FBI Director Christopher Wray refused to disclose details surrounding Capitol Police Officer Brian Sicknick’s January death before lawmakers Tuesday.
Media speculation about Sicknick’s death on the day after the Capitol riot fueled Democratic conspiracies perpetuated by legacy outlets. This was primarily from a New York Times report, which initially said Sicknick was killed by a blunt blow from a fire extinguisher.
“There is an ongoing investigation into his death,” Wray explained in response to a question from the Senate Judiciary Committee’s ranking member Chuck Grassley of Iowa. “I have to be careful at this stage because it’s ongoing, not to get out in front of it.”
“So does that mean since the investigation’s going on, you have not determined the exact cause of the death?” Grassley asked.
“That means we can’t yet disclose cause of death at this stage,” Wray responded.
“But you have determined the cause of death?” Grassley pushed.
“I didn’t say that. We’re not at a point where we can disclose or confirm the cause of death,” Wray clarified.
Christopher Wray tells senators that the @FBI cannot disclose Officer Brian Sicknick's cause of death.@ChuckGrassley: “But you have determined the cause of death?”
WRAY: “I didn’t say that. We’re not at a point where we can disclose or confirm a cause of death.” pic.twitter.com/mwC1CapkQq
— Washington Examiner (@dcexaminer) March 2, 2021
The FBI director’s denial of any new details surrounding Sicknick’s death is likely to fuel new conspiracies over the officer’s passing, which was politicized by Democrats in pursuit of impeachment against now-former President Donald Trump.
The false narrative that Sicknick was killed by a fatal hit from a fire extinguisher amid the chaos first emerged from a piece in the New York Times published on Jan. 8, headlined “Capitol Police Officer Dies From Injuries in Pro-Trump Rampage.”
“[Pro]-Trump supporters … overpowered Mr. Sicknick, 42, and struck him in the head with a fire extinguisher, according to two law enforcement officials,” the paper reported two days after the riot.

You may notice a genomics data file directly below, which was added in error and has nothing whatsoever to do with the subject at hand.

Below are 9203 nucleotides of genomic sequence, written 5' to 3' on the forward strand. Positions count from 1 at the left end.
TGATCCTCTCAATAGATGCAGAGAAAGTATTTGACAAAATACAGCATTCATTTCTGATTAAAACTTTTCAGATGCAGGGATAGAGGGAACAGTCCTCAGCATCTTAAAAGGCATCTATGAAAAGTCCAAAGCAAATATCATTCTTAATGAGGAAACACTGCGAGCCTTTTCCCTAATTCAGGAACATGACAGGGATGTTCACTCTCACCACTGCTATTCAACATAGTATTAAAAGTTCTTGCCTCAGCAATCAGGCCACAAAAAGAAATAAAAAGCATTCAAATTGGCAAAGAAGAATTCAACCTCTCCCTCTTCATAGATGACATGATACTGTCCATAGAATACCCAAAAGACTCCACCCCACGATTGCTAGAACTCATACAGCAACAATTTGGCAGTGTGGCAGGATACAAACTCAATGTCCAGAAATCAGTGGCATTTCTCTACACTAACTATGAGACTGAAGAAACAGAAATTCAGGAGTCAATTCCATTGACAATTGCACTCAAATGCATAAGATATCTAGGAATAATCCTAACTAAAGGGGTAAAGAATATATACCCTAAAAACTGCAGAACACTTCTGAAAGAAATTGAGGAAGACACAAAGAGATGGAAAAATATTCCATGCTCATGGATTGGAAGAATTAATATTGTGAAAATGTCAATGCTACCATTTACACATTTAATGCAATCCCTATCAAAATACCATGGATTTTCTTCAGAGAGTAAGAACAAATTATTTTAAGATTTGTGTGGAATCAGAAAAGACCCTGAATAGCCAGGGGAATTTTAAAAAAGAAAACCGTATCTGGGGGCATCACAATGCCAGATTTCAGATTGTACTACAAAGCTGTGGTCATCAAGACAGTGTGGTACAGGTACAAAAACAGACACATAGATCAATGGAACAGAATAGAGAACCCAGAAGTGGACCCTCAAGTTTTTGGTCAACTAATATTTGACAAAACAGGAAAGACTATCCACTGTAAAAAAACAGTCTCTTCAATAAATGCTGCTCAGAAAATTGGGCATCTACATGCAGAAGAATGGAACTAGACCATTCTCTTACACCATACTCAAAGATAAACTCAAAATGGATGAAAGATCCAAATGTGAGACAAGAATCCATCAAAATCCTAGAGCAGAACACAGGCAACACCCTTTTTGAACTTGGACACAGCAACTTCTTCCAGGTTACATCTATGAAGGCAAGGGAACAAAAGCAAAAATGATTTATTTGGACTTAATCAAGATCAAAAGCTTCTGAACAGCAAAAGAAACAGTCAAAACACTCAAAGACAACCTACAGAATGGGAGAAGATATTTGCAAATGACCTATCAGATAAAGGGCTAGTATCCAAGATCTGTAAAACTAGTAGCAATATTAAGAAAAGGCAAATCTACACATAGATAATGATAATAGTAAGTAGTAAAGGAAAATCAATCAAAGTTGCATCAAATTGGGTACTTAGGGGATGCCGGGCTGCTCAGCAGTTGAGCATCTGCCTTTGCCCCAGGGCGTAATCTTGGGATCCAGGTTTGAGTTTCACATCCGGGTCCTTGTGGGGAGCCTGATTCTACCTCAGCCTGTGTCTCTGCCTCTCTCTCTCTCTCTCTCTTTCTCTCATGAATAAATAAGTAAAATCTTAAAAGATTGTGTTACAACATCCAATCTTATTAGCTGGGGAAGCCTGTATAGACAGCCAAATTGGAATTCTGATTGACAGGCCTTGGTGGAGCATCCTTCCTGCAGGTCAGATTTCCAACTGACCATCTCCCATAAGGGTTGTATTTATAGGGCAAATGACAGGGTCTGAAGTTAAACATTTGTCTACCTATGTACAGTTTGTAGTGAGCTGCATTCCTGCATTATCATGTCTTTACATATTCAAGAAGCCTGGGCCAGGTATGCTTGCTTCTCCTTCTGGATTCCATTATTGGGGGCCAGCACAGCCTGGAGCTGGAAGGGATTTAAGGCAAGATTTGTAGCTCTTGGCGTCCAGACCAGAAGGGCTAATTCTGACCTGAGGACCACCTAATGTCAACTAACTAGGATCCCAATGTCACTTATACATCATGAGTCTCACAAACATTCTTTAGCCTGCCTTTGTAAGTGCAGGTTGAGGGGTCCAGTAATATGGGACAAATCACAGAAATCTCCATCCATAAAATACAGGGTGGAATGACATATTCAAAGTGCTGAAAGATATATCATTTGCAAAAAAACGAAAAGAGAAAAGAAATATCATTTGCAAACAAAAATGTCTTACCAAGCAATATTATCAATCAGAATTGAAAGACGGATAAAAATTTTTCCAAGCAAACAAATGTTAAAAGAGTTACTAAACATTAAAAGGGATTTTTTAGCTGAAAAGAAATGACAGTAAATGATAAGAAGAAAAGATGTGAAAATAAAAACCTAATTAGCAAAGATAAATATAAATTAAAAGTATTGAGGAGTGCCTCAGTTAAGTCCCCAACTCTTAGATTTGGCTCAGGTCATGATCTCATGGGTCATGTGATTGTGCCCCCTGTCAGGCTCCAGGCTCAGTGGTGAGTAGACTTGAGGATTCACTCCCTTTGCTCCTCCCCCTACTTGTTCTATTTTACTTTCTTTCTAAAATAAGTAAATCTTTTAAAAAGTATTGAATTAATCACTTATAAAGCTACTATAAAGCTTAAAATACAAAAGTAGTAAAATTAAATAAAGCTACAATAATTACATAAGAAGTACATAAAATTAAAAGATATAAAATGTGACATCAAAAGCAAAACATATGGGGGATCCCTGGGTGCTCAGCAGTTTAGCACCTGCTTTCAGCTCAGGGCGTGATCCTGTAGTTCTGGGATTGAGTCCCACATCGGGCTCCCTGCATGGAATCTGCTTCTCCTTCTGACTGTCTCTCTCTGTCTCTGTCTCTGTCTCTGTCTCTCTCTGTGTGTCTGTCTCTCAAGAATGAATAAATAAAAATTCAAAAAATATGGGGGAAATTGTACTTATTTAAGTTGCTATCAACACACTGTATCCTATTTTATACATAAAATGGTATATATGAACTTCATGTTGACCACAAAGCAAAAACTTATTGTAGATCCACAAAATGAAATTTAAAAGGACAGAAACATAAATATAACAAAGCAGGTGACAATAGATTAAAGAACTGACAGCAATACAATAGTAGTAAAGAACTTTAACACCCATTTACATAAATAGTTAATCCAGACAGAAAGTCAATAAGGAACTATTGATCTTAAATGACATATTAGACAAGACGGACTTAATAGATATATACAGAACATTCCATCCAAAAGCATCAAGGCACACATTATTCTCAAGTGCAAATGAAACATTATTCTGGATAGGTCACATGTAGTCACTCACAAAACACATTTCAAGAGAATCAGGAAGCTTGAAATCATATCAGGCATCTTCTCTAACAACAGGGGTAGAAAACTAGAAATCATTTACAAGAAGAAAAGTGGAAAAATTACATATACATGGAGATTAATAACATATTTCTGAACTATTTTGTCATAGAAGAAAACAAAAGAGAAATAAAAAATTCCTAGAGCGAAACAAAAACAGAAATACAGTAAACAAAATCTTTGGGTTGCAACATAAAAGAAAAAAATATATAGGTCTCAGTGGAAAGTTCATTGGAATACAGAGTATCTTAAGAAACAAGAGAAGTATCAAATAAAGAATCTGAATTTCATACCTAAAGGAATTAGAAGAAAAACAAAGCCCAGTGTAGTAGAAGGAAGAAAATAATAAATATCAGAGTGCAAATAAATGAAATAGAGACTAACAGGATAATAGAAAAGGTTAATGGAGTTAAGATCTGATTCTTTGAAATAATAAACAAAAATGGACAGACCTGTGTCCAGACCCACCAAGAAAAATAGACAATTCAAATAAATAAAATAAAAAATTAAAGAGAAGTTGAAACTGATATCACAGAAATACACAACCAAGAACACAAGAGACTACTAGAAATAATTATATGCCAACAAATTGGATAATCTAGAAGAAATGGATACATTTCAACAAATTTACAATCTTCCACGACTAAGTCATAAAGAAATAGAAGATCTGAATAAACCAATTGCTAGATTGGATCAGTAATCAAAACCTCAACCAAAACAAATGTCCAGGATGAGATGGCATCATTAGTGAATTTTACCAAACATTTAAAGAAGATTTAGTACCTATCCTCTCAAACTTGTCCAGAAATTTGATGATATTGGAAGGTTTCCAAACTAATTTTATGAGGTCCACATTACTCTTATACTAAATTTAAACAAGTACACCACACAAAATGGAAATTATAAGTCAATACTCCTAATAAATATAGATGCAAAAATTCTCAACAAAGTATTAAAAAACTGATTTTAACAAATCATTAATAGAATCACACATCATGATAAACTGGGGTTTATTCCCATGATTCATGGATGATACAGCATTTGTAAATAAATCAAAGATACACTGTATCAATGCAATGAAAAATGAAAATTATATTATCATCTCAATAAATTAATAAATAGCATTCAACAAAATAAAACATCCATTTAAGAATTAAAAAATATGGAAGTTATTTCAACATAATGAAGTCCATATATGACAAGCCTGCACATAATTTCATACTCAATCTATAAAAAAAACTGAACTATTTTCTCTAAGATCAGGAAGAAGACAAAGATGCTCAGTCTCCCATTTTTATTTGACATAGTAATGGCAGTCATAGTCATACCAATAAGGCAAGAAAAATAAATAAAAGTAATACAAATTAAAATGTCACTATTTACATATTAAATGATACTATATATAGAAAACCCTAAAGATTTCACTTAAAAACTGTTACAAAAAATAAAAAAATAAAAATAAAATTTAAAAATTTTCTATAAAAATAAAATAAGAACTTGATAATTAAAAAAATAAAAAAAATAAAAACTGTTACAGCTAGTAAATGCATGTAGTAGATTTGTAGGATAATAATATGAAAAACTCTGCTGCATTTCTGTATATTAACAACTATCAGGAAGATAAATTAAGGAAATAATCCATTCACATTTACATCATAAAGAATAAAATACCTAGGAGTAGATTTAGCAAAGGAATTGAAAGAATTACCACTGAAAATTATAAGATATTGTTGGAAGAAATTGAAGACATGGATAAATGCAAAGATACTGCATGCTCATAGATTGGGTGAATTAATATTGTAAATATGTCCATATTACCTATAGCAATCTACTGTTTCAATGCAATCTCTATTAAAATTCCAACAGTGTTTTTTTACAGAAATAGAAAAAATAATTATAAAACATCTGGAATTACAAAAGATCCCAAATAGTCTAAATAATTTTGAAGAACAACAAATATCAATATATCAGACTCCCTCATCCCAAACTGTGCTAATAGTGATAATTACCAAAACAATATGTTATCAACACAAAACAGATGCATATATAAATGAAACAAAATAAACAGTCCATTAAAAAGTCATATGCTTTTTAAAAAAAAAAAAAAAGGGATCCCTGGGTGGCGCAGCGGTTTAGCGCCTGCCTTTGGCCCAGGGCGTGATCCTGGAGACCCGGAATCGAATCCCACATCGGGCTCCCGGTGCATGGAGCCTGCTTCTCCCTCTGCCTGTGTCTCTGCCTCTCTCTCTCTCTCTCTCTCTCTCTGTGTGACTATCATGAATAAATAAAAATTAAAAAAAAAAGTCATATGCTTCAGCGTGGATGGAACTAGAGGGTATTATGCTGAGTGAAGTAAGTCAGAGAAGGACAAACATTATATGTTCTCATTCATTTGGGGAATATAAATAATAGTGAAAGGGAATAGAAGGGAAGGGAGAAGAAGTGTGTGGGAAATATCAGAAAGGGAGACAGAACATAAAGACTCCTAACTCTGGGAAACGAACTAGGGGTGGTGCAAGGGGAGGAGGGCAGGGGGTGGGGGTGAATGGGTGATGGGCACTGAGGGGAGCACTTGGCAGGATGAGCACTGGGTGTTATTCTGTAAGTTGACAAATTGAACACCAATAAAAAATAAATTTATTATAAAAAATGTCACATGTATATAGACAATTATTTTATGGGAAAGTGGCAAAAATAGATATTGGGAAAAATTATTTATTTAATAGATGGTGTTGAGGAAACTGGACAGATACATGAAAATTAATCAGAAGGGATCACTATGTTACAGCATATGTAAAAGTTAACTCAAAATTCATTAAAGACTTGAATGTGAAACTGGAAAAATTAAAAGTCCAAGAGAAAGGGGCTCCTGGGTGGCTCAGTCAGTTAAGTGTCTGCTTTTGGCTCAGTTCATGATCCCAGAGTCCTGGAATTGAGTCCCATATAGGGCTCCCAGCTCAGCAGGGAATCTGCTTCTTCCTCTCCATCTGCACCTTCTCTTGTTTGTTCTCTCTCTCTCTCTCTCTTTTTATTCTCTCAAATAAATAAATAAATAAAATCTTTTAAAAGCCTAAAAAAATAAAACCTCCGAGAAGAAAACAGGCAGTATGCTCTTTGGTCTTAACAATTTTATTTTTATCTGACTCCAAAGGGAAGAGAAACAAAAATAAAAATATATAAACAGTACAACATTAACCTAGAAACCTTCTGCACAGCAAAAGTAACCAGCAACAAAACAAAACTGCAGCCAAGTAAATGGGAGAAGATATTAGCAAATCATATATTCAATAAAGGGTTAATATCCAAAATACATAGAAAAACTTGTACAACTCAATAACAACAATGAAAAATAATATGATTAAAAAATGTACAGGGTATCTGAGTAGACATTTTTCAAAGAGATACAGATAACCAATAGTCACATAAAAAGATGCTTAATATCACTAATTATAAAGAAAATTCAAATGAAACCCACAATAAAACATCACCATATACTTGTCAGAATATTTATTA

The paper later quietly corrected its reporting with an “update” pinned to the top of the page as the Democrats’ impeachment proceedings wrapped up, weeks after subsequent reporting had already debunked its original claims that Sicknick’s death came as a consequence of a fire extinguisher.
“UPDATE: New information has emerged regarding the death of the Capitol Police officer Brian Sicknick that questions the initial cause of his death provided by officials close to the Capitol Police,” the page now reads.
The update was published on Feb. 26. On Feb. 2., CNN published a story in which medical examiners ruled out the idea Sicknick “sustained any blunt force trauma,” let alone by a fire extinguisher. ProPublica published a story casting doubt on the New York Times’ fire extinguisher story far sooner, on Jan. 8, with comments from Sicknick’s brother Ken, who told the paper Brian texted the family hours after the attack that he had been pepper-sprayed but was doing fine.
House Democrats, however, cited the Times’ unproven theory in their impeachment pretrial memo.
“Insurrectionists killed a Capitol police officer by striking him in the head with a fire extinguisher,” Democrats claimed.
Officer Sicknick’s mother, Gladys, threw more cold water on the fire extinguisher conspiracy last week, telling the Daily Mail that they so far believe her son might have suffered a stroke.
“He wasn’t hit on the head, no,” Gladys Sicknick told the Daily Mail. “We think he had a stroke, but we don’t know anything for sure. … We’d love to know what happened.”